In addition to reviewing the rules, it’s important to review any important dates.  Since baking has to be tasted, and not just observed {unless it’s judged purely on decoration}, these items are generally delivered closer to the fair start date to prevent spoilage.

Bake Your Heart Out

After you’ve reviewed the rules and decided which classes you’d like to enter, it’s time to get busy!

Plan your recipes, choose presentation pieces, and have fun with your kids!  Let them be creative.

Let them create new recipes if they’d like.  Let them decorate their item however they’d like.

While it is fun to win, I think it’s more important to spend this time with your kids, just having fun while learning and experimenting together.

A Few More Tips

Leave plenty of travel time to get your goods to their destination.  You don’t want a smooshed cake at the fair…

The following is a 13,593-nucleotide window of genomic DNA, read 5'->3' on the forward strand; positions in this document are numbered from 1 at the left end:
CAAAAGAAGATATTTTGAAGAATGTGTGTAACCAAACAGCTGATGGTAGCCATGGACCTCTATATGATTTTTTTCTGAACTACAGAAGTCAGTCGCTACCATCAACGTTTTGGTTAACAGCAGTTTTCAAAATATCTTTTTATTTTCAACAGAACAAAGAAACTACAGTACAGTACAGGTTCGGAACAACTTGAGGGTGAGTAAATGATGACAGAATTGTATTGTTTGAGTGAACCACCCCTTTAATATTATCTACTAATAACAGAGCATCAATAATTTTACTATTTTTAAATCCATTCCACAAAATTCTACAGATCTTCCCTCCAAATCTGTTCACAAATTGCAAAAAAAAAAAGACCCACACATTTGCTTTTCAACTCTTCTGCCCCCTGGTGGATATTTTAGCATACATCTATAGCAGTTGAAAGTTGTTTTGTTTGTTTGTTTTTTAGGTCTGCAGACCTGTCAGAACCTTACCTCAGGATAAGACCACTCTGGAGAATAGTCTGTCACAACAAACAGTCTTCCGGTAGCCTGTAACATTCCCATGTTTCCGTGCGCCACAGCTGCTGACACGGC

Present a visually pleasing item.  Even if presentation isn’t part of your score, I find it’s always good to create a “WOW” moment.

You almost always get free tickets to the fair as an exhibitor.  Be sure to pick those up at the designated time.

Winning is great {we love our ribbons}, but you can’t always win.  Don’t let that be the focus of your exhibit.  Focus more on the fun of baking and the fun of the fair.

Our Award-Winning Cake Recipe

As promised, here is the cake recipe that Babydoll and I have used to win on several occasions.  This recipe got me Best of Show and Best of Class at the Kitsap County Fair a few years ago.  Those are big, pretty ribbons…

It’s a doctored cake recipe and I did not create the original, but the version below is my modified version.  It was also my most popular flavor when I did wedding cakes.

It’s a total winner.

Click the image to download the PDF recipe.

Baking with Your Kids: Tips for Frosting Cakes & Cupcakes

Tips for Frosting Cakes & Cupcakes | @SweetPhenomena

Welcome to Day Two of my 10 Days of Baking with Your Kids series, part of the iHN Homeschool Hopscotch!

Today we’re going to talk about something that so many of you really want to know how to do: frost pretty cupcakes and cakes.

Before I became a homeschooling mom, I had a custom cake business in WA, and I taught cake decorating.  I’ve had several years to get it wrong and learn what worked for me and the majority of my students.